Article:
What Vaccinations Should a Nanny Have?
Recommended Vaccines for All Child Care Providers
Influenza: The Ohio Department of Health
All adults should get flu vaccine every year.
Tdap (Tetanus-diphtheria-pertussis/whooping cough):
Every adult should get one dose of Tdap vaccine.
Then, every 10 years after that, get a Td (tetanus-diphtheria) vaccine.
Pregnant women should get a dose of Tdap during every pregnancy, even if they�ve had it before.
Every adult who has never had chickenpox and has never been vaccinated against varicella should get two doses of varicella vaccine.
source: Minnesota Department of Health
refers to this chart of recommended adult vaccinations
as provided by the CDC (US Center for Disease Control)
HOW TO TELL THE DIFFERENCE BETWEEN
A COLD, SEASONAL FLU and the H1N1 VIRUS (Swine Flu)
= a cold = seasonal flu = H1N1 Swine Flu
Fever is rare with a cold.
Fever is common with the seasonal flu.
Fever is usually present with H1N1 in up to 80% of all flu cases. A temperature of 101�
A hacking, productive (mucus-producing) cough is often present with a cold.
A dry and hacking cough is often present with the seasonal flu.
A non-productive (non-mucus producing) cough is usually present with H1N1 (sometimes referred to as dry cough).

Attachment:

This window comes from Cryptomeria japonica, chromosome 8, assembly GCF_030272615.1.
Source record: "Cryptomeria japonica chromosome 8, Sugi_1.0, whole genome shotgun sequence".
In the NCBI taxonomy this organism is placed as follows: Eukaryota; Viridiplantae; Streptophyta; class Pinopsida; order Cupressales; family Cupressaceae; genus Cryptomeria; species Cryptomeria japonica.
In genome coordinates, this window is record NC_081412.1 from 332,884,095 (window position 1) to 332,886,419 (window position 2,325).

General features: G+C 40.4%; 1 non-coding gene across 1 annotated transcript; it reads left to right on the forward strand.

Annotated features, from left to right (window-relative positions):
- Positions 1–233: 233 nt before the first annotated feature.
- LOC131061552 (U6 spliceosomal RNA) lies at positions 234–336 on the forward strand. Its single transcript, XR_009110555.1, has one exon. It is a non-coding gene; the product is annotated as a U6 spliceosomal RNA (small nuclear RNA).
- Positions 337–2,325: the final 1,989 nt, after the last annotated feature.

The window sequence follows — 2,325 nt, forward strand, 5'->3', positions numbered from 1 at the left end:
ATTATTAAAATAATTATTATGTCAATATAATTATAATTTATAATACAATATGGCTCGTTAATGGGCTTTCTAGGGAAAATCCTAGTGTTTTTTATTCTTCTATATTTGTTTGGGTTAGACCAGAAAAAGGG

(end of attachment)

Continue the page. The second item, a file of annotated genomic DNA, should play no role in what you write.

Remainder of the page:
ACHES & PAINS
Slight body aches and pains can be part of a cold.
Moderate body aches are common with the seasonal flu.
Severe aches and pains are common with H1N1.
Stuffy nose is commonly present with a cold and typically resolves spontaneously within a week.
A runny nose is commonly present with the seasonal flu.
Stuffy nose is not commonly present with H1N1.
Chills are uncommon with a cold.
Chills are mild to moderate with the seasonal flu.
60% of people who have H1N1 experience chills.
Tiredness is fairly mild with a cold.
Tiredness is moderate and more likely referred to as a lack of energy with the seasonal flu.
Tiredness is moderate to severe with H1N1.
Sneezing is commonly present with a cold.
Sneezing is commonly present with the seasonal flu.
Sneezing is not common with H1N1.
A headache is fairly uncommon with a cold.
A headache is fairly common with the seasonal flu.
A headache is very common with H1N1 and present in 80% of cases.
Sore throat is commonly present with a cold.
Sore throat is commonly present with the seasonal flu.
Sore throat is not commonly present with H1N1.
Chest discomfort is mild to moderate with a cold.
Chest discomfort is moderate with the seasonal flu. If it turns severe seek medical attention immediately!
Chest discomfort is often severe with H1N1.
Cold symptoms tend to develop over a few days.
Flu symptoms tend to develop over a few days and include flushed face, loss of appetite, dizziness and/or vomiting/nausea. Symptoms usually last 4-7 days, depending on the individual. Diarrhea is common.
H1N1 has a rapid onset within 3-6 hours. H1N1 hits hard and includes sudden symptoms like high fever, aches and pains. Symptoms usually last 4-7 days, depending on the individual. Diarrhea is common.